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Wed February 5, 2014
UN Report Raises Scathing Criticisms Of Vatican
Originally published on Wed February 5, 2014 9:23 pm
AUDIE CORNISH, HOST:
From NPR News, this is ALL THINGS CONSIDERED. I'm Audie Cornish.
MELISSA BLOCK, HOST:
And I'm Melissa Block. The Vatican is angered by a UN report issued today that looks into the church's record on child sexual abuse. A UN committee on the rights of children is demanding the Roman Catholic Church turn over archives relating to how it dealt with priests. It accuses the Vatican of policies that effectively allowed priests to rape and molest tens of thousands of children worldwide. NPR's Sylvia Poggioli joins me from Rome to talk about that.
And Sylvia, tell us more about just what this report says.
SYLVIA POGGIOLI, BYLINE: Well, it expressed grave concern that the Holy See has not acknowledged the extent of the crimes committed by priests and has not taken the necessary steps to address cases of child sex abuse. The report came out just a few weeks after Vatican officials were grilled for an entire day in Geneva on the Holy See's implementation of the international treaty on the rights of the child.
The report also urges the Vatican to immediately remove all known or suspected child abusers from the clergy and turn them over to the police. And in the key point, the committee rejects the Vatican's longstanding claim that it does not control bishops or their abuses priests. The report claims the Holy See is responsible for implementation of the international treaty it signed, not just in Vatican City, but around the world as the supreme power of the Catholic Church.
BLOCK: Now, Sylvia, this report from the UN also went beyond the issue of child sex abuse. It also called for changes in traditional church attitudes. What specifically did it say?
POGGIOLI: Well, the committee severely criticized the Vatican for its attitudes toward homosexuality, contraception and abortion and urged it to review its policies to insure children's rights and their access to healthcare, including abortion, for example, in a case to save the life of a young mother. In response, the Vatican said the report was distorted, unfair and ideologically slanted.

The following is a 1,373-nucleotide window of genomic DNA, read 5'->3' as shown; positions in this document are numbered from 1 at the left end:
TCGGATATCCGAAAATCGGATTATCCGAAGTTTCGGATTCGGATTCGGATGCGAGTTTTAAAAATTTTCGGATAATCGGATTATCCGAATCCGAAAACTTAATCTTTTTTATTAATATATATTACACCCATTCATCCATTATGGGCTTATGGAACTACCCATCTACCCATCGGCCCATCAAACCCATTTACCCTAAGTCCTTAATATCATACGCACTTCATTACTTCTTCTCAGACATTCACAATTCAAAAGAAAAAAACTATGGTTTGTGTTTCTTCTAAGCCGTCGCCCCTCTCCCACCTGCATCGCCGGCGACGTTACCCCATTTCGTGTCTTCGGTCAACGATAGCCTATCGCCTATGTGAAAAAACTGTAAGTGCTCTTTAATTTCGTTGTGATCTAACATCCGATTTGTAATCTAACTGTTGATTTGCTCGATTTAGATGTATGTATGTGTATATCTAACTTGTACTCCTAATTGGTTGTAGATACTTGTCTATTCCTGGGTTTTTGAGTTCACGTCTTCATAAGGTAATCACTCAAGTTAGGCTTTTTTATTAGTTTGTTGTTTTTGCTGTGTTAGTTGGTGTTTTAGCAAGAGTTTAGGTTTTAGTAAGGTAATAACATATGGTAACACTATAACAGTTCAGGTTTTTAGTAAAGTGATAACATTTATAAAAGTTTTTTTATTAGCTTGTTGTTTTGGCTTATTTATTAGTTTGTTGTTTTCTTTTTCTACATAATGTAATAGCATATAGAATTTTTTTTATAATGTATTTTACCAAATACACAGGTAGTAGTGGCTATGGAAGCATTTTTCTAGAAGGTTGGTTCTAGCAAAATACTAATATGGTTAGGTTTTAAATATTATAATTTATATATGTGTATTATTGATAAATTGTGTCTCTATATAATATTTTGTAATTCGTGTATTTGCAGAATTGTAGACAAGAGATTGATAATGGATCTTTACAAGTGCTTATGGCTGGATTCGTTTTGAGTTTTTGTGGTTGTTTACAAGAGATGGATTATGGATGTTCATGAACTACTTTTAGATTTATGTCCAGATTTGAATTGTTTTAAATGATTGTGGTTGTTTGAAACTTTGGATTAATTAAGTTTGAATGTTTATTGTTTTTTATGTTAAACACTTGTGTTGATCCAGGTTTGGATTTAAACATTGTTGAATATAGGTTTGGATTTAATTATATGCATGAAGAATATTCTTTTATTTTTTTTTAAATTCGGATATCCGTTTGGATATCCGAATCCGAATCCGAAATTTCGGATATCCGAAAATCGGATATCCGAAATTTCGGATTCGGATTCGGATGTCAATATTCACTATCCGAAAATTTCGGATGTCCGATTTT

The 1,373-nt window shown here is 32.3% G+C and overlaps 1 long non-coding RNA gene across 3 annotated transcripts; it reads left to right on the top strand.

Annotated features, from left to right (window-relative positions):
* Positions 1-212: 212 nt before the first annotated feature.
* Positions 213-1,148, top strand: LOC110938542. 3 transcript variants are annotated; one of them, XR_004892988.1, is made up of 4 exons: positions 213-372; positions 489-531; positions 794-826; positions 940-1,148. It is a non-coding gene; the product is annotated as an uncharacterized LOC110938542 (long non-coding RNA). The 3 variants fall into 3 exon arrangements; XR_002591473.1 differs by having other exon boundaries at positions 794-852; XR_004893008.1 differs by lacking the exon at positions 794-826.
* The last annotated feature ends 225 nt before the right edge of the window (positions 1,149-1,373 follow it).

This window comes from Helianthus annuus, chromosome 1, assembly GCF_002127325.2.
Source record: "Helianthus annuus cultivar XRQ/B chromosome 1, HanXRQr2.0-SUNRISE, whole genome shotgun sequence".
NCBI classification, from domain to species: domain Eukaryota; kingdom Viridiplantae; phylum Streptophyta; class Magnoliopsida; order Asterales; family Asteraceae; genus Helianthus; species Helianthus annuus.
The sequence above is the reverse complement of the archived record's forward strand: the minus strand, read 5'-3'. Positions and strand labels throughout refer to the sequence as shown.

It accused the committee of interfering in religious freedom and trying to dictate changes to the Catholic Church's - what it calls - nonnegotiable moral teachings. The Vatican ambassador to the UN, Archbishop Silvano Tomasi went so far as to say that nongovernmental organizations that favor gay marriage, which the Vatican opposes, had probably influenced the committee to reinforce what he called an ideological line in the report.
BLOCK: Let's talk about the role of Pope Francis here. He has called the sexual abuse of children the shame of the church. But has he taken any concrete action to punish sex offenders within the clergy?
POGGIOLI: Well, last September, Pope Francis announced the creation of a Vatican commission on child protection and care of victims of abuse. But very few details have been released. The Vatican position has been that bishops must report offenders to civil authorities where required by law. But for example, just last week, Italian bishops declined saying it's not their responsibility. It's up to families or school officials or whatever.
Now, however indignant the Vatican reaction to today's report, it certainly puts pressure on Pope Francis to move more decisively and make good on the church pledges to recommend best practices to fight sex abuse. And the whole issue highlights, you know, the anomaly of the church structure and who in the end is accountable and when is an offense serious enough to prompt a pope to remove a bishop.
Up to now, speaking out publically in favor of women's ordination, for example, has triggered removal. Not so for covering up sex abuse of minors.
BLOCK: OK. NPR's Sylvia Poggioli in Rome. Sylvia, thanks so much.
POGGIOLI: Thank you. Transcript provided by NPR, Copyright NPR.